What is identity in the African context? And where you see technology coming in the picture?
I think the question of identity in an African context is a hotly debated question, because there will never be one African identity. Africa has 54 countries, meaning that there can never be one, holistic answer that encompasses everyone on the African continent - the continent is massive in its scope, geographically as well as historically - due to the sheer volumes of people, cultures, traditions, histories, colonialisms, political ideologies and so forth.
I really enjoy working on the metaphor that technology, specifically a satellite, can stand for a connection with memory. Satellites often herd communities of data, and in a sense, people are also communities of data collected through age and legacy. On the question of technology, there are many aspects in relation to global manufacturing, megafactories producing hundreds of thousands of electronics that find their way to Africa. The technological-transferring of imported equipment has an effect on the creation of locally produced electronics, which often changes the way in which people living on this continent may experience telecommunications/networks and their impact on their lives.
When talking about Africa, though, it is very important to denounce the interest in what I call ‘poverty-pornography’ that is fed out to the rest of the world, i.e. the pervading image that Africa is an uncultivated open-air veld*. It is important to visually break down the stereotypical ideology of ‘Africa, a place to scramble for.’ Cameras, for example, have a role to play in how groups outside the continent see this continent.
There are groundbreaking inventions, ideas being achieved. There are art practitioners, engineers, and even university students living and working on the continent who are working in technology fields and who are trying to redefine what technology means in the African continent and for Her people. We would be wise to pay attention to what they have to say.
You said, “I aim to tell stories about individuals searching for other humans to share our experiences and conversations of daily life globally…” Can you explain what you mean? By daily life globally, are you referring to cultural differences?
Somebody has referred to my silkscreens as “global”, which to a point excited me, because I managed to touch on matters that could be received and understood on any stage. The news have some interesting takes on stories they investigates; reading also helps to gain another perspective; talking to people about living in the world also gives me different perspectives.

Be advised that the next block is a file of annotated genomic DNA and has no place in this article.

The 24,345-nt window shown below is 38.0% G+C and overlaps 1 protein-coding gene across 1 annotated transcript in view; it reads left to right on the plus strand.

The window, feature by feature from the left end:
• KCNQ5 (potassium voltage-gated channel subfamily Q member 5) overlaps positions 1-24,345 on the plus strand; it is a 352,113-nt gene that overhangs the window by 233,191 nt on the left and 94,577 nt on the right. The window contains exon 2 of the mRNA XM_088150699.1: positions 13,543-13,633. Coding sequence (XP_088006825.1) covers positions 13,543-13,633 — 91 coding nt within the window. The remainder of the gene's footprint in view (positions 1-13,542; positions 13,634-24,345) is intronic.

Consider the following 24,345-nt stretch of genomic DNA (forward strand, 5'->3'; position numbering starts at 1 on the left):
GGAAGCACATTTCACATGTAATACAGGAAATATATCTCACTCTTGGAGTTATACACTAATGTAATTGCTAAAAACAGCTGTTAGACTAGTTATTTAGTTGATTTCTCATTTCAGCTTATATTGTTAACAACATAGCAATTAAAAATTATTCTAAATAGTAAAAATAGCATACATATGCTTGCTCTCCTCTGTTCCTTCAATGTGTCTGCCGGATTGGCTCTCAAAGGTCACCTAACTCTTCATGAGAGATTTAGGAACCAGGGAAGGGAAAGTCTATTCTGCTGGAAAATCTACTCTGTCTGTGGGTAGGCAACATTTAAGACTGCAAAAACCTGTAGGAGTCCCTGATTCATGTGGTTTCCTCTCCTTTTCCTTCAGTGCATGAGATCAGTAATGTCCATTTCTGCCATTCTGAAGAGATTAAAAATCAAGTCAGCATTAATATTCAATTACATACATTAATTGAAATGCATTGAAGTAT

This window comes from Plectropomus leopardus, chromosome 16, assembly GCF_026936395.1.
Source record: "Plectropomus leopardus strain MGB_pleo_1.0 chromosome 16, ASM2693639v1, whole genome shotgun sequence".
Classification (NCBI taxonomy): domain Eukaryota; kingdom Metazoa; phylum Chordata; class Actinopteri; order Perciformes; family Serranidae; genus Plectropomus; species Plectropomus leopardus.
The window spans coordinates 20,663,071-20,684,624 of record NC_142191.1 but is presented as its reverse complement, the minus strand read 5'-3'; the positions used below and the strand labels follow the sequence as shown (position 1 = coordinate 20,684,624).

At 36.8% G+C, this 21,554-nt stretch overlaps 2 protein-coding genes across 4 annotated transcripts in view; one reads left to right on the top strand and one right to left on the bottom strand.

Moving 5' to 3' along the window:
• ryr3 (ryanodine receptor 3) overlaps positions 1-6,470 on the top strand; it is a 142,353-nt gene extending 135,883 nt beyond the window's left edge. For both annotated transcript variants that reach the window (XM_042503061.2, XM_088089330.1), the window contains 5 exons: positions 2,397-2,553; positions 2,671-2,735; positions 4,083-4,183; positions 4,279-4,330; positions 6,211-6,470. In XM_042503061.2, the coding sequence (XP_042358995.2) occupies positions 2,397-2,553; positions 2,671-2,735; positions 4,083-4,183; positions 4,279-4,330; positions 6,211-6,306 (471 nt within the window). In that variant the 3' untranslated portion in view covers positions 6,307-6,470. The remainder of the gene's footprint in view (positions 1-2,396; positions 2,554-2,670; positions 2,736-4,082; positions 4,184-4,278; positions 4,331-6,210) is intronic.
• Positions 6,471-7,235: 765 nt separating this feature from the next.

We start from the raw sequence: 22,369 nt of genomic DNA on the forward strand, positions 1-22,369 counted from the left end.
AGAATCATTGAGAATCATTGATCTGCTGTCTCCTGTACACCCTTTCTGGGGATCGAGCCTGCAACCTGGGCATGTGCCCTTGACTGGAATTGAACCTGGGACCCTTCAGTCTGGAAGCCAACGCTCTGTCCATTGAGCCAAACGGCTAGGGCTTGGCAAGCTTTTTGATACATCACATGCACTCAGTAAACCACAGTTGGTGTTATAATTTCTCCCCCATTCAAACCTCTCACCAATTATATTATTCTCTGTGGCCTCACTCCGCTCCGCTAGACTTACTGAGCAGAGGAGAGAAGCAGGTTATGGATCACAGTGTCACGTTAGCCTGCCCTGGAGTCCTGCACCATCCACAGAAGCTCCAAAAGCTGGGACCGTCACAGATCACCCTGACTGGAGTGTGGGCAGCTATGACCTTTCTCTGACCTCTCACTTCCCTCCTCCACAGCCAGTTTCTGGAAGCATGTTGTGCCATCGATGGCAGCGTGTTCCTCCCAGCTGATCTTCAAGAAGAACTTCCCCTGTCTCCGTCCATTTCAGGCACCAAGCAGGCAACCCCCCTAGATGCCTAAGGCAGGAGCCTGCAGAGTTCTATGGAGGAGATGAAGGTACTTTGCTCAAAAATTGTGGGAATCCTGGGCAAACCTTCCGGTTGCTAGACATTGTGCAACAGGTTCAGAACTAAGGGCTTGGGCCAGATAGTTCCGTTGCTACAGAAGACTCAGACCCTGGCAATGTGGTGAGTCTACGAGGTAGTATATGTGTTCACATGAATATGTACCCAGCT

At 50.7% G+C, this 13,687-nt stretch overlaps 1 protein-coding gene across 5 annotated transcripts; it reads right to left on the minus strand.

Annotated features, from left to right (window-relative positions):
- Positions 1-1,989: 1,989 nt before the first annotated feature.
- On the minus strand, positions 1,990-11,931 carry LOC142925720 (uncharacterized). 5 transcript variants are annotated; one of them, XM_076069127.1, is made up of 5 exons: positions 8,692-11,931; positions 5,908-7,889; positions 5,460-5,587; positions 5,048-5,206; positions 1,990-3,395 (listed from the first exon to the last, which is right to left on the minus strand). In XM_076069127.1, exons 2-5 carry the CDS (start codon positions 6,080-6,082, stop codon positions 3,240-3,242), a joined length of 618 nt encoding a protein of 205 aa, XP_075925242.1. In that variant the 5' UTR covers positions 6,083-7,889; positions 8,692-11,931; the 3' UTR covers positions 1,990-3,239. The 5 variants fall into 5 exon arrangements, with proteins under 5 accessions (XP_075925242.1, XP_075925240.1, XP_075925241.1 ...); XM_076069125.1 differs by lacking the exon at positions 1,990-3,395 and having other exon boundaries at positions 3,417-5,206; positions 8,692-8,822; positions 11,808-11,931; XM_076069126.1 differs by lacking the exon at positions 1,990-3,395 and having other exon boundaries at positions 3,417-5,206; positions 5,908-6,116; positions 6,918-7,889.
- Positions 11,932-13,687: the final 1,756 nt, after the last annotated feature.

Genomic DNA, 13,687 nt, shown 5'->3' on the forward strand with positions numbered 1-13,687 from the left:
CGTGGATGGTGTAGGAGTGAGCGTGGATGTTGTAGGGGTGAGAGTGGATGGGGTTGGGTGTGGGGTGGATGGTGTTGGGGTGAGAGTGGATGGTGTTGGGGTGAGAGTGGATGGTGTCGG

Just a couple of days ago I saw someone knocked over in a car accident; yesterday, I almost got knocked by a car myself - it is these perspectives I try to incorporate in my work - create my own narratives, so to speak.
With a multilingual upbringing, I see the way I draw as a language. The way I speak is a language, spoken and written. The way I dress is a language that communicates something. It is what got me interested in being an artist. I could convey my message in multiple different ways to people that speak different languages. I could be more inclusive.
The silk screens were about how to break the generational gap. There is a lack of communication and connection. If we were to center the entire community around a common denominator, for example a cucumber farm, where everyone eats cucumbers (metaphorically speaking), who would do what is necessary to raise the cucumbers and keep the farm alive? A common interest binds people together. “Umuntu ngumuntu ngabantu” is a Zulu phrase that translates into “A person is a person because of a people"
What direction would you like to expand your work into next?
I never wanted to make my work for other people, but there is a kindness to the people that understand my work. I send out positive energy and I get back positive energy from them. The more I work, the more I am able to see that there are people who are accepting of the energy in my work. At the end of the day they become friends and not collectors and curators.
In my current bodies of work, I am working with concepts of “space” and “peace.” I think about what I do as a healing project, fighting every action that we take against each other.
I’m moving more into abstract. A black artist has to navigate their art through literal space. If they veer into abstract, people don’t always buy into it. But abstraction is empowering, it allows me to counteract news after news of trauma. It is not necessarily in line with what I am “supposed” to do as a black artist. But we are making and building our own history. I am now part of the healing project. I draw peace.
*Veld: open, uncultivated country or grassland in southern Africa. It is conventionally classified by altitude into highveld, middleveld, and lowveld.
Pebofatso Mokoena, born in 1993, is currently a practicing artist at 'Assemblage' in Johannesburg. He has participated in a number of curated exhibitions including Inner Nature, Beasts of No Nation, and South African Voices in Washington D.C. His work is represented in collections such as the South African Embassy Art Collection and the Smithsonian Museum of African Art, both in Washington DC, along with other private collections both locally and internationally.